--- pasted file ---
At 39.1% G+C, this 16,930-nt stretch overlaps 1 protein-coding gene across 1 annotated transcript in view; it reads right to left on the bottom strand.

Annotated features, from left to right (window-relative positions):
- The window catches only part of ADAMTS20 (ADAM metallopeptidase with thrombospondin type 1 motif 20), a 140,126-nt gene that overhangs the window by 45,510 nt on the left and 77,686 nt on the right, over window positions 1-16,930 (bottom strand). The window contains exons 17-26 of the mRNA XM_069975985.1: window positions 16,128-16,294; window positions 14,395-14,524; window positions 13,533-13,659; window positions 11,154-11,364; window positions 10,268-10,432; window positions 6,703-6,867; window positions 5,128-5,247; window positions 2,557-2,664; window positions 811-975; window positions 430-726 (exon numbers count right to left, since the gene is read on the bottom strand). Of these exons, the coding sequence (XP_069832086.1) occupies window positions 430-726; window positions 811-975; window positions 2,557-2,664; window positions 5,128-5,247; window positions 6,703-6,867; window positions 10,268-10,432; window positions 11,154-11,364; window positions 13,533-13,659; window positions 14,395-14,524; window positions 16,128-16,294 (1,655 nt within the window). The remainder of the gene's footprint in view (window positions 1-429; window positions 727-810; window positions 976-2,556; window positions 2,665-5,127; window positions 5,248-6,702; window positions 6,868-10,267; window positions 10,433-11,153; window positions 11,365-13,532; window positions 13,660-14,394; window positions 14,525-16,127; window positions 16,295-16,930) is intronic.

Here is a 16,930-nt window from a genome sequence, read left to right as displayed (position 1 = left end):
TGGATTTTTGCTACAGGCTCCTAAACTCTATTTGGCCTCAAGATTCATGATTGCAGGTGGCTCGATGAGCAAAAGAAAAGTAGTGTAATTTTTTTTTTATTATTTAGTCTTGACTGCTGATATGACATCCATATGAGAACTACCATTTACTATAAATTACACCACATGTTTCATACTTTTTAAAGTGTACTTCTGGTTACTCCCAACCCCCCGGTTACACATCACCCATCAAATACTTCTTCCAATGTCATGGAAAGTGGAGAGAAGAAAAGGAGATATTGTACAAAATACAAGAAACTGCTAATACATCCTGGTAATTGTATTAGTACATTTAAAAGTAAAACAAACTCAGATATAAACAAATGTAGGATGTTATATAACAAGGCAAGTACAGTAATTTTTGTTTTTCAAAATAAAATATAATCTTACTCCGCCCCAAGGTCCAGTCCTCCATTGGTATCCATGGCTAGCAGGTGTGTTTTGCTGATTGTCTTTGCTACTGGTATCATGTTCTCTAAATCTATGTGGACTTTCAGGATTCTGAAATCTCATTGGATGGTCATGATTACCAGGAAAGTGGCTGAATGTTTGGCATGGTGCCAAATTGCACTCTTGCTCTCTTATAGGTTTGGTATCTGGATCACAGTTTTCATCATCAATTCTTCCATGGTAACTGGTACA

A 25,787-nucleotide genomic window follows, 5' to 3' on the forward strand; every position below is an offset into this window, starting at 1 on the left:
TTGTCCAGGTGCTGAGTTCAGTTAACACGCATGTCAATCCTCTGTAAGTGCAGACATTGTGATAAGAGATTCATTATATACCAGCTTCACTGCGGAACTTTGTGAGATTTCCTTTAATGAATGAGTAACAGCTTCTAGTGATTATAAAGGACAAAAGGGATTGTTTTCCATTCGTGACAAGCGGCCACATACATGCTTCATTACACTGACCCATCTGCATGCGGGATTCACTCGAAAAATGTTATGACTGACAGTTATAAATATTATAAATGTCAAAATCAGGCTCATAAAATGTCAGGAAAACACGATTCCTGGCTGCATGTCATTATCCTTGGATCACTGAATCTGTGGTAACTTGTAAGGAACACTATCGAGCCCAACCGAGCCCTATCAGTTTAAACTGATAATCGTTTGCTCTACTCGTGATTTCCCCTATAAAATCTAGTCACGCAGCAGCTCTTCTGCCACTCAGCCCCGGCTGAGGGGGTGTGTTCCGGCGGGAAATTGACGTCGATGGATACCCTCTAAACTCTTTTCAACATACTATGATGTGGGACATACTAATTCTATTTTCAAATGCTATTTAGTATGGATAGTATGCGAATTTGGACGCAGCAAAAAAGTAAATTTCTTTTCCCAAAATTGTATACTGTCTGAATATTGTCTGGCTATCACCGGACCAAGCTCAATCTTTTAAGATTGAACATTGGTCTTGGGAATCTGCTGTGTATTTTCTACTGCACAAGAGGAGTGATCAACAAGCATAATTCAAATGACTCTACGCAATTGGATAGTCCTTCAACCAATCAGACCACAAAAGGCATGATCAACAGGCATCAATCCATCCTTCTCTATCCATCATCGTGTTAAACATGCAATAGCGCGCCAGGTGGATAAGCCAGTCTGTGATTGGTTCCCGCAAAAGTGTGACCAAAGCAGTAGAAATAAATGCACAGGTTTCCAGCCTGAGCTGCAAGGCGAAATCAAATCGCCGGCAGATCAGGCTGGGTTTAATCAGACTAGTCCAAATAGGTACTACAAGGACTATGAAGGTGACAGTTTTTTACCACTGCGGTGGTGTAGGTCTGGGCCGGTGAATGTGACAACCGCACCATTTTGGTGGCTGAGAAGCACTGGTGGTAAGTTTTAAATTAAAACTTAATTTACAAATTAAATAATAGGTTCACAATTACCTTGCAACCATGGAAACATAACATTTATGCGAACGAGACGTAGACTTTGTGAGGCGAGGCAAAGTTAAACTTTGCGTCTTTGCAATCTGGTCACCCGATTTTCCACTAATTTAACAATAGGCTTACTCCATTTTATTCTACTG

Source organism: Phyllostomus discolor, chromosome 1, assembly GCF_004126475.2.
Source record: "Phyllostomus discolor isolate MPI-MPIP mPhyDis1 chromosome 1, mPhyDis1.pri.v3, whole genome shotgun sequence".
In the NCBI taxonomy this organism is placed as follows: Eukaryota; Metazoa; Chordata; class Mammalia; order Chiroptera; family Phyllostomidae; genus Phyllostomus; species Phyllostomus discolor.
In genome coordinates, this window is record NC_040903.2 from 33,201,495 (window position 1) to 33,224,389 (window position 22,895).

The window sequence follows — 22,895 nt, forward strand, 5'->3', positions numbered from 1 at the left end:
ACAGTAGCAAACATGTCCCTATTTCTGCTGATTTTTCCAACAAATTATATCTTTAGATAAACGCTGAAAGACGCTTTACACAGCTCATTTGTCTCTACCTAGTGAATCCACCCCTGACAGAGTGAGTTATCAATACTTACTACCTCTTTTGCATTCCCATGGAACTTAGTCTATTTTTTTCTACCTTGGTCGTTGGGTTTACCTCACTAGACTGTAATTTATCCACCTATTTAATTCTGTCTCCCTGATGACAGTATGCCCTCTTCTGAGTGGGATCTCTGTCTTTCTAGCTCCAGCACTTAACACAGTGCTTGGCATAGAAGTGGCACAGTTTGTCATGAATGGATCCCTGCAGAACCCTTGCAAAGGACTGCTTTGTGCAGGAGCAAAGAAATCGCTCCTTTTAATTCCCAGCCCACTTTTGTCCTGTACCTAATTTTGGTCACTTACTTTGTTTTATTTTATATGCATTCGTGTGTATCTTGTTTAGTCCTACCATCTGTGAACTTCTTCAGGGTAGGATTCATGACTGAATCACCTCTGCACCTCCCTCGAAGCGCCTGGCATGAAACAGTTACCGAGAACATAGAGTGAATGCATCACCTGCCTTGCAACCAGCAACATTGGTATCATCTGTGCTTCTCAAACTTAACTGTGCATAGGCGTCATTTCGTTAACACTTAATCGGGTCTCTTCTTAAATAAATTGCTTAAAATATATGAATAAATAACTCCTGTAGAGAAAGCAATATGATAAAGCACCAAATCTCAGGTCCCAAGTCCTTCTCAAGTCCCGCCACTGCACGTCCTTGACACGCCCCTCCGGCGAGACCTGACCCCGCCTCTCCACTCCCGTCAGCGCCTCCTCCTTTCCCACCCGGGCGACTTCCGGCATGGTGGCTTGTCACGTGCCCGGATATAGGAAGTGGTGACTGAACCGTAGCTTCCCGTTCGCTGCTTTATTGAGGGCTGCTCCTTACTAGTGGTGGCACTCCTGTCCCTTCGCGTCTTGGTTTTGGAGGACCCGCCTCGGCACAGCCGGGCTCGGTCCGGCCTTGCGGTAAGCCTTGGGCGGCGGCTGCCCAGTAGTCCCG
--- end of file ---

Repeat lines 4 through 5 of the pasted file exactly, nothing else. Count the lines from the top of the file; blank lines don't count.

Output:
Here is a 16,930-nt window from a genome sequence, read left to right as displayed (position 1 = left end):
TGGATTTTTGCTACAGGCTCCTAAACTCTATTTGGCCTCAAGATTCATGATTGCAGGTGGCTCGATGAGCAAAAGAAAAGTAGTGTAATTTTTTTTTTATTATTTAGTCTTGACTGCTGATATGACATCCATATGAGAACTACCATTTACTATAAATTACACCACATGTTTCATACTTTTTAAAGTGTACTTCTGGTTACTCCCAACCCCCCGGTTACACATCACCCATCAAATACTTCTTCCAATGTCATGGAAAGTGGAGAGAAGAAAAGGAGATATTGTACAAAATACAAGAAACTGCTAATACATCCTGGTAATTGTATTAGTACATTTAAAAGTAAAACAAACTCAGATATAAACAAATGTAGGATGTTATATAACAAGGCAAGTACAGTAATTTTTGTTTTTCAAAATAAAATATAATCTTACTCCGCCCCAAGGTCCAGTCCTCCATTGGTATCCATGGCTAGCAGGTGTGTTTTGCTGATTGTCTTTGCTACTGGTATCATGTTCTCTAAATCTATGTGGACTTTCAGGATTCTGAAATCTCATTGGATGGTCATGATTACCAGGAAAGTGGCTGAATGTTTGGCATGGTGCCAAATTGCACTCTTGCTCTCTTATAGGTTTGGTATCTGGATCACAGTTTTCATCATCAATTCTTCCATGGTAACTGGTACA